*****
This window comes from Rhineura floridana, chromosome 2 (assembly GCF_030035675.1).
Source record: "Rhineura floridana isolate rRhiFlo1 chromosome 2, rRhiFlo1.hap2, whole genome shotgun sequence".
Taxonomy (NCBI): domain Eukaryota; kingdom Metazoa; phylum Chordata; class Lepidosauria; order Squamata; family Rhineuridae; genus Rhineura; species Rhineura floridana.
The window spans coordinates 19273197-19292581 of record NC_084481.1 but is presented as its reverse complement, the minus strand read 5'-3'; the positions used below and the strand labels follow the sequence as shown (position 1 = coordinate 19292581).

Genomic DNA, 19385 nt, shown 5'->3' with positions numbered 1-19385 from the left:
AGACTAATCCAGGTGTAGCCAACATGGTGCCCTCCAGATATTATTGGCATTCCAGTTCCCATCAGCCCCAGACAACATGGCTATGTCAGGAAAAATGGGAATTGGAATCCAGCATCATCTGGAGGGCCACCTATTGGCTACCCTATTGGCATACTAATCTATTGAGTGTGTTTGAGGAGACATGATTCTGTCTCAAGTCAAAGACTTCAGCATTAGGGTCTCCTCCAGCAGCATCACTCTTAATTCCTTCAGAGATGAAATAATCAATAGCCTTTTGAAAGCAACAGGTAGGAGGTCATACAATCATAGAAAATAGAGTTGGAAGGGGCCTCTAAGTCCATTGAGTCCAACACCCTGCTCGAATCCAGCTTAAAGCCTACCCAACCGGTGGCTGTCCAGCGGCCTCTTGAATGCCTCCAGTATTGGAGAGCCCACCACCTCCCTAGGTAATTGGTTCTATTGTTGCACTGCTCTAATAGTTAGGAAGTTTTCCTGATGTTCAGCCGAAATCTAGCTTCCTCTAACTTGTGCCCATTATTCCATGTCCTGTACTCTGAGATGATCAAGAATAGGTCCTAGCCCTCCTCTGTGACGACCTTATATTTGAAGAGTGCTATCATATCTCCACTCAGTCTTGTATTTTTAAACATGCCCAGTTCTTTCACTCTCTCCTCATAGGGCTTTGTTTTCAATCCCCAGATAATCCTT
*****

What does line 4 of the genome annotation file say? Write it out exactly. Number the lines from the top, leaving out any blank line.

The window spans coordinates 19273197-19292581 of record NC_084481.1 but is presented as its reverse complement, the minus strand read 5'-3'; the positions used below and the strand labels follow the sequence as shown (position 1 = coordinate 19292581).